1. Those belly boats are the cutest things! They sure look like fun, and we don't even fish. Hope you have a great 7-week camper trip and we're looking forward to your next update when you hit an internet hot spot.

    ReplyDelete
  2. We have been having so much fun in the belly boats! They provide a way to get out into the water, and they work well for lake fishing. It has been strange but kind of nice to be offline with no access to the Internet for such a long stretch of time.

    ReplyDelete
  3. You provide the perfect way to camp...vicariously! The belly boat looks like so much fun. Thank you for sharing!

    ReplyDelete
  4. Barbara, the advantage of vicarious camping is no mosquitoes! That said, we have absolutely loved getting out in the wilderness.

    ReplyDelete
  5. This looks like a fabulous trip! Your photos are stunning! I look forward to reading more of this adventure.
    Donna
    www.retirementreflections.com

    ReplyDelete
  6. I love the pictures of the belly boats! I bet they are so much fun. How exciting to be out in the water rather than just on shore - and almost at eye level too. Looking forward to reading more about you adventures. We are hoping to start West next summer and have similar adventures too (from NY).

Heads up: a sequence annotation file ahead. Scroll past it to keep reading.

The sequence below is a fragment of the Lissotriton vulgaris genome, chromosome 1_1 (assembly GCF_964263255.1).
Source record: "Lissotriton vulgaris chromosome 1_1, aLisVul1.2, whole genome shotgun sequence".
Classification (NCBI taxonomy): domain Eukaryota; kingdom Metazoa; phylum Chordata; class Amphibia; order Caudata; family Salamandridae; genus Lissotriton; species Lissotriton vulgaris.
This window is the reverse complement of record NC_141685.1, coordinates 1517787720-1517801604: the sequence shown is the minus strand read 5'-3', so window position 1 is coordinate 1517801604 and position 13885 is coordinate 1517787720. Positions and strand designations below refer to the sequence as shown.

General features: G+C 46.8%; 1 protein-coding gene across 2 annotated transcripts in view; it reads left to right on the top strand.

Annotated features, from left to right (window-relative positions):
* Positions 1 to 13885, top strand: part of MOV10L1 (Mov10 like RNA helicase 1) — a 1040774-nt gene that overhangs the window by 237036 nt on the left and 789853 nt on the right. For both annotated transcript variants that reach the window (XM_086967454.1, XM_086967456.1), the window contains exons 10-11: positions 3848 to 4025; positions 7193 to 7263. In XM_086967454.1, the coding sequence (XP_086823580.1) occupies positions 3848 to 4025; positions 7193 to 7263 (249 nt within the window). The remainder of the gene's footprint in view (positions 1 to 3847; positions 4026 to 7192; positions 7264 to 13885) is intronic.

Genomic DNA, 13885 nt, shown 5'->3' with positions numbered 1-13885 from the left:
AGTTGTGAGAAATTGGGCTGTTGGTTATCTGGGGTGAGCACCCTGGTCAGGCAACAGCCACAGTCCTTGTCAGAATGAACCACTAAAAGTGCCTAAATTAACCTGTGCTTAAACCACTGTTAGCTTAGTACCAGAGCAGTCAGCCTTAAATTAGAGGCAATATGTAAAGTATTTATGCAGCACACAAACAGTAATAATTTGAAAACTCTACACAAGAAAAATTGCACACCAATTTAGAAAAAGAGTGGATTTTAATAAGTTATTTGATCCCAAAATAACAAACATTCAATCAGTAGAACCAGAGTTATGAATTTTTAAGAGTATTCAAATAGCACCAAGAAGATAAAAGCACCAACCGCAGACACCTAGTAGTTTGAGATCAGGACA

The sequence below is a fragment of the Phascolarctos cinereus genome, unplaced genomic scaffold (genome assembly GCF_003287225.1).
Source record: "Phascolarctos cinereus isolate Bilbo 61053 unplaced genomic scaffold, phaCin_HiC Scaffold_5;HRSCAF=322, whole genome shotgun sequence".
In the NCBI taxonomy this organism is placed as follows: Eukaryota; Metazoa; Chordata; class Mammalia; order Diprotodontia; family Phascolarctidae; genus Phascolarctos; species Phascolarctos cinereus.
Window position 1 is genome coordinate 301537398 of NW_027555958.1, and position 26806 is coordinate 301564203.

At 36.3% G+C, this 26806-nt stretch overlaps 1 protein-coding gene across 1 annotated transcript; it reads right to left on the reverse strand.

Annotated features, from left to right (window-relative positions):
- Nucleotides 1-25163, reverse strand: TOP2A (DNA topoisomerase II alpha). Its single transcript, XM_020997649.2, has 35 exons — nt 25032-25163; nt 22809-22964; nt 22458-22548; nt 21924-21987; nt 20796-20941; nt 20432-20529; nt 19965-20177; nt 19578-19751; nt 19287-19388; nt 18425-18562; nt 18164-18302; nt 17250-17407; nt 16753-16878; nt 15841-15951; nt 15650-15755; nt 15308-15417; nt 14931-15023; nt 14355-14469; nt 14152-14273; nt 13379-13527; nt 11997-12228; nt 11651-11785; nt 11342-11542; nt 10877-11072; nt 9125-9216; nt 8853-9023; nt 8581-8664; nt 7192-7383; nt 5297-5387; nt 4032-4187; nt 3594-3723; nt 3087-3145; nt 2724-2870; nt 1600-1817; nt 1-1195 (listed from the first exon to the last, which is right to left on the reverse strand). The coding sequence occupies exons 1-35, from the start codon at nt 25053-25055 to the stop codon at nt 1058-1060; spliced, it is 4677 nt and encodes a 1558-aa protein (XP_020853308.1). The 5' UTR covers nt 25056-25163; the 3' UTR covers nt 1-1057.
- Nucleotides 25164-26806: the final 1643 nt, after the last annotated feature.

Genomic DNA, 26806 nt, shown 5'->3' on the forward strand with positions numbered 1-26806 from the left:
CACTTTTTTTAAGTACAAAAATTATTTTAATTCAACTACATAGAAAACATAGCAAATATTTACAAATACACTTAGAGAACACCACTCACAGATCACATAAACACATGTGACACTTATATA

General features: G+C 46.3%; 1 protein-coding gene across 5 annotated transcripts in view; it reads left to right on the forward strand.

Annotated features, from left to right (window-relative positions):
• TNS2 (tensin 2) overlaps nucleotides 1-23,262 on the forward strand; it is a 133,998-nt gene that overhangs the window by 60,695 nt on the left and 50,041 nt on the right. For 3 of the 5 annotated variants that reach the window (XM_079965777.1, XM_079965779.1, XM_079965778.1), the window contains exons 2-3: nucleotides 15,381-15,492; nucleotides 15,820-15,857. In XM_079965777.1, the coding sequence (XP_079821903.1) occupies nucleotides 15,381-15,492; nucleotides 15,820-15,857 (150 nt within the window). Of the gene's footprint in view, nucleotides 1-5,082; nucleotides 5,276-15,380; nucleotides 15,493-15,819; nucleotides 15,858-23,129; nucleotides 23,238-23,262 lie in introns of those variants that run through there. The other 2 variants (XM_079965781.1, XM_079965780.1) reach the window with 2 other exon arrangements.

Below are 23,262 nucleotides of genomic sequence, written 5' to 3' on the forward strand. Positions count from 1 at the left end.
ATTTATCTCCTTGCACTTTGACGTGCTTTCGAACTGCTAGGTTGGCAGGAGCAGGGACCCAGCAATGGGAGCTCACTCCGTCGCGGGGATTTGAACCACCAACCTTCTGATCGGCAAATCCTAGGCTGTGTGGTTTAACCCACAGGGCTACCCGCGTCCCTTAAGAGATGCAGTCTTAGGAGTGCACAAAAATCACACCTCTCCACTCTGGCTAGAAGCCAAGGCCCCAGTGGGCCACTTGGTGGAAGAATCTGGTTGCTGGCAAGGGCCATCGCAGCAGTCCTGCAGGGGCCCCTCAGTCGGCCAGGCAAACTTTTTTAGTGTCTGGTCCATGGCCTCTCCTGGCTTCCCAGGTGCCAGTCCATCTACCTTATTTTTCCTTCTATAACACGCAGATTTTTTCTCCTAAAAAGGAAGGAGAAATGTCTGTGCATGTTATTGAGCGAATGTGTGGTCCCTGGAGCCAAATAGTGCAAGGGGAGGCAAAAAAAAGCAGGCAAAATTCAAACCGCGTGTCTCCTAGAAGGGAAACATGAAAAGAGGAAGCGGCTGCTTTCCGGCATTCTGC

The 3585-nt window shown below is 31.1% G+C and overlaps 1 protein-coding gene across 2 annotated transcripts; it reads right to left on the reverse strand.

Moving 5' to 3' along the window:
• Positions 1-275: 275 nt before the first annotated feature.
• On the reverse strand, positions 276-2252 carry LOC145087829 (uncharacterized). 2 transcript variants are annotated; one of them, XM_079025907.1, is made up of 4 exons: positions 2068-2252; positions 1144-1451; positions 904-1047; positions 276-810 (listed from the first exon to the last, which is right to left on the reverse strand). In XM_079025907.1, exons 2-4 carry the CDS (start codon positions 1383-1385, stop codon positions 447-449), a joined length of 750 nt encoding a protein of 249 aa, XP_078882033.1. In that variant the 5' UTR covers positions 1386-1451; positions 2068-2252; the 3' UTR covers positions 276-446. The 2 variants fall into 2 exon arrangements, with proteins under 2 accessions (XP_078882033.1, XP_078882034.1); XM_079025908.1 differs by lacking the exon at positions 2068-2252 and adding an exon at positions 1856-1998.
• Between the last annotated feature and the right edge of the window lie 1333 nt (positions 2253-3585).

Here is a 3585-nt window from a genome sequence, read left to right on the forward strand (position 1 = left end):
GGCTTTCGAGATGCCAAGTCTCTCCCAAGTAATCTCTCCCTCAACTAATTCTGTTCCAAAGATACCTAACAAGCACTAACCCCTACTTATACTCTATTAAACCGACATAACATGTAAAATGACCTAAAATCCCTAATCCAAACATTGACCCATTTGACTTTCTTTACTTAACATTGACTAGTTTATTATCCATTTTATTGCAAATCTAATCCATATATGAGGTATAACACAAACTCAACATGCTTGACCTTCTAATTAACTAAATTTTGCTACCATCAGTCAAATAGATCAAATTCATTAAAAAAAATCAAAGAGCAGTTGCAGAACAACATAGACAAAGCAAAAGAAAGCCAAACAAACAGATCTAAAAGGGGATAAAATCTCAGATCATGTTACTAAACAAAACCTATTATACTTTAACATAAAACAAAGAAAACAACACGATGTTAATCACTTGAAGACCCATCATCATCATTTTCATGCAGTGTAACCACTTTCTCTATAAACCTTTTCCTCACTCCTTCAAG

ReplyDelete
  7. Here is a helpful belly boat tip: when wearing one on your back en route to the river/lake/slough, do not attempt to walk between two trees growing close together. You will get stuck.

    ReplyDelete
  8. Donna, we are having so much fun. We are now back in populated parts of the province, and I will be posting a couple more blog posts that I wrote while offline for the last ten days.

    ReplyDelete
  9. Vicki, in the past, I have always found it so frustrating to be at a lake, and to not have any way of getting out in the water. I have to say that much of the time that I am in the belly boat, I am just enjoying being out there, with fishing being a secondary aspect (although I do love fishing too!). I hope you enjoy your trip out to the west coast.

    ReplyDelete
  10. Dear anonymous - thanks for the tip about carrying the belly boats. So far, we have been camped right beside the lake, so have not had to carry them any distance.

    ReplyDelete

Creative Commons License
This work by Dr Sock Writes Here is licensed under a Creative Commons Attribution-Noncommercial-Share Alike 2.5 Canada License.